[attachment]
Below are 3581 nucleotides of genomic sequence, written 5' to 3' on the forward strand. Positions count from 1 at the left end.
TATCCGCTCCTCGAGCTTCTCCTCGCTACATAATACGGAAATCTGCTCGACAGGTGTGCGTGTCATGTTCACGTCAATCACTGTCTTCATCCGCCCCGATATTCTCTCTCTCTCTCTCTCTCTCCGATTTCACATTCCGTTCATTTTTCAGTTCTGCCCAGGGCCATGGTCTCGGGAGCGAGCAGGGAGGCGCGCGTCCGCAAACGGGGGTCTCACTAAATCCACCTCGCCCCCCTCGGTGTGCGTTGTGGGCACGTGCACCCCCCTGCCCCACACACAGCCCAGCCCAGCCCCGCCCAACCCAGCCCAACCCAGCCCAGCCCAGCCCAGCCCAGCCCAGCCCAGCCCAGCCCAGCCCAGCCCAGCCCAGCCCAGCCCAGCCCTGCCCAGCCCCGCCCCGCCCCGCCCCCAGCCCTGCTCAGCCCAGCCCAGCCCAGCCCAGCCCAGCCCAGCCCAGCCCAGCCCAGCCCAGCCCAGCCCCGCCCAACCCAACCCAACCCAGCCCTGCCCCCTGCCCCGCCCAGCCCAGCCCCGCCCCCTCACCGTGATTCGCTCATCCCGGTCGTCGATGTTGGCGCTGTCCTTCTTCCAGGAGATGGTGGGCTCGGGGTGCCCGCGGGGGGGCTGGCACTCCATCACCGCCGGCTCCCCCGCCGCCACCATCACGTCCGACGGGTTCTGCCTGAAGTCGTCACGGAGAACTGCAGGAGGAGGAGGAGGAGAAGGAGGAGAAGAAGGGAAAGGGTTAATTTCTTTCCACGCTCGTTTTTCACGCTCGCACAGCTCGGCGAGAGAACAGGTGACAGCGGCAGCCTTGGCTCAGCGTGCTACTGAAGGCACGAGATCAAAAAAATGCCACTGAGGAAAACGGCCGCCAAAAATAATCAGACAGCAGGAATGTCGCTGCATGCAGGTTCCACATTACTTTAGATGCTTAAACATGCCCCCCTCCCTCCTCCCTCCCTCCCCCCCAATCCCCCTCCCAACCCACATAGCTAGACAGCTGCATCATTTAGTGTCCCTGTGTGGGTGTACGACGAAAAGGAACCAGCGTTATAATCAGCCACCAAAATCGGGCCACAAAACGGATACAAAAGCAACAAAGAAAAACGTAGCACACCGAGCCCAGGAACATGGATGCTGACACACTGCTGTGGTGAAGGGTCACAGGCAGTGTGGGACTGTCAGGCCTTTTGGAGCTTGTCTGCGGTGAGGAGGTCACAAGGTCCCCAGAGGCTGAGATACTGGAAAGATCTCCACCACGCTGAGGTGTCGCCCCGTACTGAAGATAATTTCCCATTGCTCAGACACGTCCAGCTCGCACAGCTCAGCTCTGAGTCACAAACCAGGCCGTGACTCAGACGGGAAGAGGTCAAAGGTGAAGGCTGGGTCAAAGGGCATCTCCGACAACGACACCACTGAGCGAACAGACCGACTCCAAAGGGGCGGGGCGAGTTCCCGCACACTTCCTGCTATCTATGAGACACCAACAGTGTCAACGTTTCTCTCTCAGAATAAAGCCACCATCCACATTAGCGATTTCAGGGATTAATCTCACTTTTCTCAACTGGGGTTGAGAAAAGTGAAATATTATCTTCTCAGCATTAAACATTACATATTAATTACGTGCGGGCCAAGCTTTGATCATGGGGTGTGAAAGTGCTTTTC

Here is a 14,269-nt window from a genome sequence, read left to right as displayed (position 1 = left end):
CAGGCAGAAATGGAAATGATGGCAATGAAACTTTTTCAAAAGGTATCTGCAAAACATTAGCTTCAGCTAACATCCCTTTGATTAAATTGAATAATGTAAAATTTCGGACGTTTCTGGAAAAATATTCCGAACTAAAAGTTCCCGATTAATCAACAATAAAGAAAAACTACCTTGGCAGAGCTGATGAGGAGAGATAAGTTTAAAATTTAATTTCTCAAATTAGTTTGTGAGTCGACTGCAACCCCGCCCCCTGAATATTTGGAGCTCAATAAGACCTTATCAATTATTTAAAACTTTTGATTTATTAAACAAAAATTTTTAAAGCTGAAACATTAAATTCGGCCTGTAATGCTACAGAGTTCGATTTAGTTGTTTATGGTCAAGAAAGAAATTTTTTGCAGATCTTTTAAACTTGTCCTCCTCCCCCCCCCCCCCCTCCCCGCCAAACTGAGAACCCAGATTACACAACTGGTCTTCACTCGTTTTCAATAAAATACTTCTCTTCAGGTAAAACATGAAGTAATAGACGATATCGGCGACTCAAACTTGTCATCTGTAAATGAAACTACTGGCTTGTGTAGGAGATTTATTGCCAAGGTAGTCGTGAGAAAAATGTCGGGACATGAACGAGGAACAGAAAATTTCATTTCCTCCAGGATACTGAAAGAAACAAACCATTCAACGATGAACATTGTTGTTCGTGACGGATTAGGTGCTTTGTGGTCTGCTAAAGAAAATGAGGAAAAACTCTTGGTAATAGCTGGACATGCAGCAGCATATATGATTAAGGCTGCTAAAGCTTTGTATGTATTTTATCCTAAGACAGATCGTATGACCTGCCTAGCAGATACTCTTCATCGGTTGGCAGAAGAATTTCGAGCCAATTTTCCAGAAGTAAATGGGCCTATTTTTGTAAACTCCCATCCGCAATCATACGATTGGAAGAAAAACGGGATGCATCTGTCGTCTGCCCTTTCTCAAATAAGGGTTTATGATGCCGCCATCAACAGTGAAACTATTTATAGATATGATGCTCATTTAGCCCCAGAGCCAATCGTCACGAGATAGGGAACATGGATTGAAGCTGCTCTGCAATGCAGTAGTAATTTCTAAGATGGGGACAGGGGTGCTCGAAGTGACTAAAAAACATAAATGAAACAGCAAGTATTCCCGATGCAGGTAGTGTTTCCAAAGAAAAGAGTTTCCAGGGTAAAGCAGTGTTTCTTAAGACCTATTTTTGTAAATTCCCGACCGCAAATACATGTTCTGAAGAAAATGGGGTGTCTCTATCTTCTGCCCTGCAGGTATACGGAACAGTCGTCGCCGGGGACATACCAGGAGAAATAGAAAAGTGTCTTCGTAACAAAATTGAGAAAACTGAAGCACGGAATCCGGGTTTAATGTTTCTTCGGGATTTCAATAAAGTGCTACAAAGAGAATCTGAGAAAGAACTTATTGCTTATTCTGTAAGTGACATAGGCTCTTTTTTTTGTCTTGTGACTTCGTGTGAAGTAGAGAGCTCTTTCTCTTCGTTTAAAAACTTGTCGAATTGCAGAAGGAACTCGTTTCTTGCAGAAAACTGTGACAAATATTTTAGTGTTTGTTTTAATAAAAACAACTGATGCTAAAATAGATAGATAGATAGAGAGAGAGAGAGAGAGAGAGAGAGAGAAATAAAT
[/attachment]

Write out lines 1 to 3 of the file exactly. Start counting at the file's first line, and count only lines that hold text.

Below are 3581 nucleotides of genomic sequence, written 5' to 3' on the forward strand. Positions count from 1 at the left end.
TATCCGCTCCTCGAGCTTCTCCTCGCTACATAATACGGAAATCTGCTCGACAGGTGTGCGTGTCATGTTCACGTCAATCACTGTCTTCATCCGCCCCGATATTCTCTCTCTCTCTCTCTCTCTCCGATTTCACATTCCGTTCATTTTTCAGTTCTGCCCAGGGCCATGGTCTCGGGAGCGAGCAGGGAGGCGCGCGTCCGCAAACGGGGGTCTCACTAAATCCACCTCGCCCCCCTCGGTGTGCGTTGTGGGCACGTGCACCCCCCTGCCCCACACACAGCCCAGCCCAGCCCCGCCCAACCCAGCCCAACCCAGCCCAGCCCAGCCCAGCCCAGCCCAGCCCAGCCCAGCCCAGCCCAGCCCAGCCCAGCCCAGCCCAGCCCTGCCCAGCCCCGCCCCGCCCCGCCCCCAGCCCTGCTCAGCCCAGCCCAGCCCAGCCCAGCCCAGCCCAGCCCAGCCCAGCCCAGCCCAGCCCAGCCCCGCCCAACCCAACCCAACCCAGCCCTGCCCCCTGCCCCGCCCAGCCCAGCCCCGCCCCCTCACCGTGATTCGCTCATCCCGGTCGTCGATGTTGGCGCTGTCCTTCTTCCAGGAGATGGTGGGCTCGGGGTGCCCGCGGGGGGGCTGGCACTCCATCACCGCCGGCTCCCCCGCCGCCACCATCACGTCCGACGGGTTCTGCCTGAAGTCGTCACGGAGAACTGCAGGAGGAGGAGGAGGAGAAGGAGGAGAAGAAGGGAAAGGGTTAATTTCTTTCCACGCTCGTTTTTCACGCTCGCACAGCTCGGCGAGAGAACAGGTGACAGCGGCAGCCTTGGCTCAGCGTGCTACTGAAGGCACGAGATCAAAAAAATGCCACTGAGGAAAACGGCCGCCAAAAATAATCAGACAGCAGGAATGTCGCTGCATGCAGGTTCCACATTACTTTAGATGCTTAAACATGCCCCCCTCCCTCCTCCCTCCCTCCCCCCCAATCCCCCTCCCAACCCACATAGCTAGACAGCTGCATCATTTAGTGTCCCTGTGTGGGTGTACGACGAAAAGGAACCAGCGTTATAATCAGCCACCAAAATCGGGCCACAAAACGGATACAAAAGCAACAAAGAAAAACGTAGCACACCGAGCCCAGGAACATGGATGCTGACACACTGCTGTGGTGAAGGGTCACAGGCAGTGTGGGACTGTCAGGCCTTTTGGAGCTTGTCTGCGGTGAGGAGGTCACAAGGTCCCCAGAGGCTGAGATACTGGAAAGATCTCCACCACGCTGAGGTGTCGCCCCGTACTGAAGATAATTTCCCATTGCTCAGACACGTCCAGCTCGCACAGCTCAGCTCTGAGTCACAAACCAGGCCGTGACTCAGACGGGAAGAGGTCAAAGGTGAAGGCTGGGTCAAAGGGCATCTCCGACAACGACACCACTGAGCGAACAGACCGACTCCAAAGGGGCGGGGCGAGTTCCCGCACACTTCCTGCTATCTATGAGACACCAACAGTGTCAACGTTTCTCTCTCAGAATAAAGCCACCATCCACATTAGCGATTTCAGGGATTAATCTCACTTTTCTCAACTGGGGTTGAGAAAAGTGAAATATTATCTTCTCAGCATTAAACATTACATATTAATTACGTGCGGGCCAAGCTTTGATCATGGGGTGTGAAAGTGCTTTTC

Here is a 14,269-nt window from a genome sequence, read left to right as displayed (position 1 = left end):